The question I get most often is “How many Emilia Cruz novels will you write?”

As many as I can.

You can always choose to fight

Now and then, the train slows and a cinder gets in my eye.

I find myself staring dully at lists full of Important Things to Do and not doing any of it. Or looking at meh sales stats because Everybody’s Books Sell Better Than Mine. I wish I made enough to hire a big-deal PR firm. I wish the LA Times and the Washington Post book reviewers had me on speeddial.

But would I trade this railroad for one led by a different conductor with competing clients and a controlling interest in my schedule and plot ideas? Who swallows up X% of my income?

Uh, no.

The author blues are best fought with action.

Stoke the engine. Write something new or query a blog for a quest post. The feeling will pass.

Everybody wants your money

There are hundreds of marketing and promotion options for increasing a book’s discoverability.

Over the past 5 years, I have been swayed by the siren call of Generic Marketing. Sucked in by great copy promising to get my book in front of Important Book People, land more reviews, be the Book of the Day, or feature my book in a list touted by a Publishing Insider Publication. None of it paid off.

At least all were legit. Sadly, there are an incredible number of scams out there preying on indie authors.

Finally, I got it. I should be laser-focused on the specific audience for the genre of my books.

The Detective Emilia Cruz novels are a police procedural series. My audience likes intense plotlines, visual settings, and authors like Jo Nesbo, Ian Rankin, and Louise Penny. Now my Mystery Ahead newsletter caters to those interests, I target that audience in Facebook and BookBub ads, look for guest posts on mystery-themed blogs, and so on. Much more effective and better value for my money.

I’m not alone

Being in a community of writers makes a huge difference in terms of confidence and productivity. Of particular note, the Mexico Writers Facebook group has been a inspirational source of support, fun, and creativity.

A monthly local critique group has sharpened my prose and increased my coffee consumption. A weekly memoir group brings me into contact with people from all walks of life and makes me think outside the mystery writing box.

I’m grateful to all the writers willing to share their time and attention with me, but the readers are the stars along my personal walk of fame. Now and then, a reader reaches out to tell me they enjoy the Emilia Cruz series or that they cooked the recipe and how well it turned out (there’s a recipe from a scene at the end of every book). Many email me after reading the monthly Mystery Ahead newsletter. A number of readers emailed gasps about the end of PACIFIC REAPER.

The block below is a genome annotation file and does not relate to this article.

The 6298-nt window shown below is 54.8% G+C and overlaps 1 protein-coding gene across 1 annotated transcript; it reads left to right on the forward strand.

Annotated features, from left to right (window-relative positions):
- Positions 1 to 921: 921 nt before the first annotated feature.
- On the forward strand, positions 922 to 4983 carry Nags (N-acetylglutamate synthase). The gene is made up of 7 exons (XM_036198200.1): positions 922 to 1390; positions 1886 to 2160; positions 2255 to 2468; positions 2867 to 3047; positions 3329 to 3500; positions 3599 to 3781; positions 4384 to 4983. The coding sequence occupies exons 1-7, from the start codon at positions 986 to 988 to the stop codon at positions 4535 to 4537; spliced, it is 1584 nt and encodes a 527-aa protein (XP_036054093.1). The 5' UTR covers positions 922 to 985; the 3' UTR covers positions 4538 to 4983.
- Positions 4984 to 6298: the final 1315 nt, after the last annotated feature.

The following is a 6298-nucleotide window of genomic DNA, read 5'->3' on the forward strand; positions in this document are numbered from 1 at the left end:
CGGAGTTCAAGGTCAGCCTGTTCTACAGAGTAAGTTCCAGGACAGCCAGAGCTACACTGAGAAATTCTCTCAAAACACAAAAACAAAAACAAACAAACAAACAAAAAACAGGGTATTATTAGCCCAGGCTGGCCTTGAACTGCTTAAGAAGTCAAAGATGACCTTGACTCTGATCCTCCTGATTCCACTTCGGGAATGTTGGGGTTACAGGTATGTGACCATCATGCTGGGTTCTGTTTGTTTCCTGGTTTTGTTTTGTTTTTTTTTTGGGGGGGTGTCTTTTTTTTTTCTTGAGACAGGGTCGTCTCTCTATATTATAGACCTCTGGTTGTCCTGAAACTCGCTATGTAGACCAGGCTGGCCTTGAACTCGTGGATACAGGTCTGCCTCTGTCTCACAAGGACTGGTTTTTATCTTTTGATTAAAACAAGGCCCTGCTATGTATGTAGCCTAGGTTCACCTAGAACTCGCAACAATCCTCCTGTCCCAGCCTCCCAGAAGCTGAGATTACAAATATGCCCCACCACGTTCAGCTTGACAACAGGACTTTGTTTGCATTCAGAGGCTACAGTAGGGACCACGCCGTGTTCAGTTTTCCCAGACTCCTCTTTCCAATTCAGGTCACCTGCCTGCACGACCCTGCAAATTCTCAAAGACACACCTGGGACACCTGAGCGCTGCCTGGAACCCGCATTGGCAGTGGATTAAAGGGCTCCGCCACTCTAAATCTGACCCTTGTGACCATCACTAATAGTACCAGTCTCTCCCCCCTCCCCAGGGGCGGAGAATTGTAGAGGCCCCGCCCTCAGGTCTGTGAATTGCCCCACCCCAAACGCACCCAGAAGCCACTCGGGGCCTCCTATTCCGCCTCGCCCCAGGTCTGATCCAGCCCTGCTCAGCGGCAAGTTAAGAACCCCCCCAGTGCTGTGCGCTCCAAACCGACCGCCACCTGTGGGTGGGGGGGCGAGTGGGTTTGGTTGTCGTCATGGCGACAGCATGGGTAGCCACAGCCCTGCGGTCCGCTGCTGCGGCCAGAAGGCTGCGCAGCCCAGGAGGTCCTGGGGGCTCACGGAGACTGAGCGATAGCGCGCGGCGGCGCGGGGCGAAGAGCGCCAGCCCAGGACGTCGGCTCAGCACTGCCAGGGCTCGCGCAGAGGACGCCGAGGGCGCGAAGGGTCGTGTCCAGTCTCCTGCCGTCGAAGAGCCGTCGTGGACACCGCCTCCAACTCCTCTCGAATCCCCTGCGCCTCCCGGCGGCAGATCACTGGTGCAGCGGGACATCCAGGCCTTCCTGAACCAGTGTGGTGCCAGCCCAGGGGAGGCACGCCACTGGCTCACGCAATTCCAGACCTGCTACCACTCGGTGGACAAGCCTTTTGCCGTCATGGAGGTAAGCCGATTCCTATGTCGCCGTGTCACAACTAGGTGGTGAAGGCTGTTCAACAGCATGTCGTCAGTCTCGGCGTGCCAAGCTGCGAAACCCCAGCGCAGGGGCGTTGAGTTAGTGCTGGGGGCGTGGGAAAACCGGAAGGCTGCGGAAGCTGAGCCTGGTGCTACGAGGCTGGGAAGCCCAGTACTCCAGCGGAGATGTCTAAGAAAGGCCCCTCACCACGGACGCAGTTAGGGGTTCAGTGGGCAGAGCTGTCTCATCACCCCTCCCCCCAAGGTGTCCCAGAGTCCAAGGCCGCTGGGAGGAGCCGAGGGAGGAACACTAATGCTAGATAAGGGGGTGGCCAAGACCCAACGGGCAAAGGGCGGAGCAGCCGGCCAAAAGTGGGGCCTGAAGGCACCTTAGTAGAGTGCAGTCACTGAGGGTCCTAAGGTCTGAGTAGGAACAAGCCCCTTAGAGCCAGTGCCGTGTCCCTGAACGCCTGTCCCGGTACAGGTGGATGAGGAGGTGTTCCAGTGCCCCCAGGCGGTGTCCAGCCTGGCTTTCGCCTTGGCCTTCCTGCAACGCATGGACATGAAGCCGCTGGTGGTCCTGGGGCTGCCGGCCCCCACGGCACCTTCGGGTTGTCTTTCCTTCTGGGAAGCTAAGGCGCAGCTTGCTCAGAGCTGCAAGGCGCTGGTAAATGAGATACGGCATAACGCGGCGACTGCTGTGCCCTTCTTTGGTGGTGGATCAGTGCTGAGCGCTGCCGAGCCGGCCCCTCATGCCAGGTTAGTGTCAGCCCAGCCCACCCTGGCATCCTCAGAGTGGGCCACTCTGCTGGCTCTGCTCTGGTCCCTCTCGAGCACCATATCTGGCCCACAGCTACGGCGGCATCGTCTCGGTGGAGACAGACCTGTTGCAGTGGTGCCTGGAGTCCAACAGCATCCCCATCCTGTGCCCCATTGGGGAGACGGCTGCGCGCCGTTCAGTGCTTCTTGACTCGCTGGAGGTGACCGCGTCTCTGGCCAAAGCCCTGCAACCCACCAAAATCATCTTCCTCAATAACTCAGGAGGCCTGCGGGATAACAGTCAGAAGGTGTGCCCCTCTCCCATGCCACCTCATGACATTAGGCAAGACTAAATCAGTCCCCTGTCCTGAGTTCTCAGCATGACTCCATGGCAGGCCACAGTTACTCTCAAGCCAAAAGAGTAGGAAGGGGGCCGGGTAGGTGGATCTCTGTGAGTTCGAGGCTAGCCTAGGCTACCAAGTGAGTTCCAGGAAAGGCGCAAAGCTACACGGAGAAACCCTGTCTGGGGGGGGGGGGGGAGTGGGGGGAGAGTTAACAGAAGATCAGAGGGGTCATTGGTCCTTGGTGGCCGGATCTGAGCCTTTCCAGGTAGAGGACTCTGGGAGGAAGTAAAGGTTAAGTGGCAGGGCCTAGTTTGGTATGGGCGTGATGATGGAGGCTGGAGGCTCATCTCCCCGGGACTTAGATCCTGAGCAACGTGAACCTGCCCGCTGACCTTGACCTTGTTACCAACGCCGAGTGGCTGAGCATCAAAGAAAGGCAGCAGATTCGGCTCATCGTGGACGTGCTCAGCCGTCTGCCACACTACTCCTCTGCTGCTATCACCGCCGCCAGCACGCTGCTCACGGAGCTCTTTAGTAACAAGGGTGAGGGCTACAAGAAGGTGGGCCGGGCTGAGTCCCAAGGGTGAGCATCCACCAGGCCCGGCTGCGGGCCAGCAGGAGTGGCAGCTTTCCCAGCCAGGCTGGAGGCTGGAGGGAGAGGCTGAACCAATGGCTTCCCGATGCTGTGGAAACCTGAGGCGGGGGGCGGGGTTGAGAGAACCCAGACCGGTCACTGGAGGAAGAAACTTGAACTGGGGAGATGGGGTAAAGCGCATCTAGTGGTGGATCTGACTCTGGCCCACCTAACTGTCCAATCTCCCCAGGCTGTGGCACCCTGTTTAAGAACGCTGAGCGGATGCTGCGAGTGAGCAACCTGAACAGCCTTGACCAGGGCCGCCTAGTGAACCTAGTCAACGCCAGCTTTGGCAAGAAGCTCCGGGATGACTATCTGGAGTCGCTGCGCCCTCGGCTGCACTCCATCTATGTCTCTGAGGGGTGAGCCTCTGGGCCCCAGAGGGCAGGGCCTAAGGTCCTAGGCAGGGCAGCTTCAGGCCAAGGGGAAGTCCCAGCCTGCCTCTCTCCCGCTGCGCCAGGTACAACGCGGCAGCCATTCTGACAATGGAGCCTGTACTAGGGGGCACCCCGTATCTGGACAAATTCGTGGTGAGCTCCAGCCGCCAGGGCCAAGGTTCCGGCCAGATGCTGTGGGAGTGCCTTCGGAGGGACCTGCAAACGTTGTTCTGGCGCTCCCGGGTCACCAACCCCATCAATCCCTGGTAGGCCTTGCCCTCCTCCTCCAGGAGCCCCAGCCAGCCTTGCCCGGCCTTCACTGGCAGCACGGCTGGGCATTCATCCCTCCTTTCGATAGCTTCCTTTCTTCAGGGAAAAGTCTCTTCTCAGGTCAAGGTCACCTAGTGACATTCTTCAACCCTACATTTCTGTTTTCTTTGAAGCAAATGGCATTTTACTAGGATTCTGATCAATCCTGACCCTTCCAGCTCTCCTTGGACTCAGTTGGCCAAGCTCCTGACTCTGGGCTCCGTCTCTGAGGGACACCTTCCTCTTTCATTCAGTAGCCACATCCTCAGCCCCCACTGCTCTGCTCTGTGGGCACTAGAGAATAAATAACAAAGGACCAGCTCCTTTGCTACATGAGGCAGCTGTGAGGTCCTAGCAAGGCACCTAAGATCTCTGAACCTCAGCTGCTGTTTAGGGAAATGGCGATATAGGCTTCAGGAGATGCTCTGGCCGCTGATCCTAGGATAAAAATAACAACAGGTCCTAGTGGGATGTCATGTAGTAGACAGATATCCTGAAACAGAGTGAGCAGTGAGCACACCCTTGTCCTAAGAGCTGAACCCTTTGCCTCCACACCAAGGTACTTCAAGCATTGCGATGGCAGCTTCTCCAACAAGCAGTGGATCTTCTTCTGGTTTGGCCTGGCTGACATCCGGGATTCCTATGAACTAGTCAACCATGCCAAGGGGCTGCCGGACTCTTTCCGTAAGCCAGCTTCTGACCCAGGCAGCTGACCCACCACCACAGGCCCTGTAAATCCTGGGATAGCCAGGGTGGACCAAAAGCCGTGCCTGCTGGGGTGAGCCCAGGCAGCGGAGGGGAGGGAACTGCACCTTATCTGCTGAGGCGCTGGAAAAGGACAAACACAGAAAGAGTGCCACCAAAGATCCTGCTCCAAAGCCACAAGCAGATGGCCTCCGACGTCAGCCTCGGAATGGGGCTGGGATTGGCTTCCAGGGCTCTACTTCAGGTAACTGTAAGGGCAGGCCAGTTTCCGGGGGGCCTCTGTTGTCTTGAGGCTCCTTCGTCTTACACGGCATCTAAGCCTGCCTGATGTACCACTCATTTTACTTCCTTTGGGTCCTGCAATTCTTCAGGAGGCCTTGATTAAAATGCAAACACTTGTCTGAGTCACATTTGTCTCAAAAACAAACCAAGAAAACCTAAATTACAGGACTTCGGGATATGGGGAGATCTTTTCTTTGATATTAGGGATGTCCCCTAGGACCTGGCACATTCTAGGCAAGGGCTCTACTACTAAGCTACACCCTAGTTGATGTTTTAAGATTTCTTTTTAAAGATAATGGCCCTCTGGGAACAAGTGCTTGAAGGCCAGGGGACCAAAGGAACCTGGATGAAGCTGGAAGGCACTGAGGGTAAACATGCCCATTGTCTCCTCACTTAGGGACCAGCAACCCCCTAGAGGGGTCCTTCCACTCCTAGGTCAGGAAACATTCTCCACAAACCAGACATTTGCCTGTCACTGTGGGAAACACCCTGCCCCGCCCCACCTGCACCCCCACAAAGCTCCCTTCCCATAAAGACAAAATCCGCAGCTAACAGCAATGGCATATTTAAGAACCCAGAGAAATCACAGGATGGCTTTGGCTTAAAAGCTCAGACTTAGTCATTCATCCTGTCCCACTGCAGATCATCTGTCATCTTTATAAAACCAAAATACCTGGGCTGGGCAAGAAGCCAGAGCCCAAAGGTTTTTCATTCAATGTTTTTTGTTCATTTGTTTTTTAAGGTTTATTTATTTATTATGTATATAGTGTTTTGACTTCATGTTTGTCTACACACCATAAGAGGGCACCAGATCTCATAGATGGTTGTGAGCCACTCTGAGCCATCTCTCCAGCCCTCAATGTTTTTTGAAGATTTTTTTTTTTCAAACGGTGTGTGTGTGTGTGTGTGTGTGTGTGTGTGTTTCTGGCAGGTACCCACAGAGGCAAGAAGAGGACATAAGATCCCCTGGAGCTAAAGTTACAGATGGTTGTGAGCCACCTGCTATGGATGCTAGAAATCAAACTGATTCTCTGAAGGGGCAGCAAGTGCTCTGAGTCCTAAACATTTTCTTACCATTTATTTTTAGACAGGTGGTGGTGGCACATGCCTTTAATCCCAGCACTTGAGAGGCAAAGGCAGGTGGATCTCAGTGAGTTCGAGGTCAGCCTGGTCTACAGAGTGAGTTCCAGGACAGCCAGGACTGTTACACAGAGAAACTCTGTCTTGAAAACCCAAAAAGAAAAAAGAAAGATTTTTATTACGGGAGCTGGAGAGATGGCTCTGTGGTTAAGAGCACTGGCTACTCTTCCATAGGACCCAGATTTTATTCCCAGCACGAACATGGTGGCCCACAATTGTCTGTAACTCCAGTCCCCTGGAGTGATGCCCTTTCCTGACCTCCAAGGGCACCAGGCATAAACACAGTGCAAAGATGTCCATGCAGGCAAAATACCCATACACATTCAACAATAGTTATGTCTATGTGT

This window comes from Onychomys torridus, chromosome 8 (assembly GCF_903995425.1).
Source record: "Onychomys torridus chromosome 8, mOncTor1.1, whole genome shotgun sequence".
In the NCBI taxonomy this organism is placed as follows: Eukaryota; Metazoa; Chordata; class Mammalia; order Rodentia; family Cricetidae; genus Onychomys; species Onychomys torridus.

I’m not the only one on the train. A few more board every day to talk, laugh, and share stories.

Meet you in the club car.

You may also like

CARMEN AMATO

Mystery and thriller author. Retired Central Intelligence Agency intel officer. Dog mom to Hazel and Dutch. Recovering Italian handbag addict.

 

New Release! PACIFIC REAPER, the New Detective Emilia Cruz Novel

New Release! PACIFIC REAPER, the New Detective Emilia Cruz Novel

New release!

Detective Emilia Cruz goes up against the cult of Santa Muerte, Mexico’s forbidden saint of death in PACIFIC REAPER, the 5th novel in the series set in Acapulco.

Without giving anything away, early reviews say REAPER is the most powerful Emilia Cruz mystery yet. But you be the judge. Get REAPER on Amazon and please remember to leave a review.

In case you missed the run-up to REAPER, check out some background on the cult of Santa Muerte and read Chapter 1 for free:

When Detective Emilia Cruz Meets Santa Muerte

Background to PACIFIC REAPER

PACIFIC REAPER, Chapter 1

Thanks to great readers like you, PACIFIC REAPER debuted on Amazon’s Hot New Releases list for the International Mystery and Crime category next to some of the genre’s heaviest hitters. Matt Chase’s stellar cover art held its own next to the likes of Jo Nesbo’s THE THIRST.

You may also like

CARMEN AMATO

Mystery and thriller author. Retired Central Intelligence Agency intel officer. Dog mom to Hazel and Dutch. Recovering Italian handbag addict.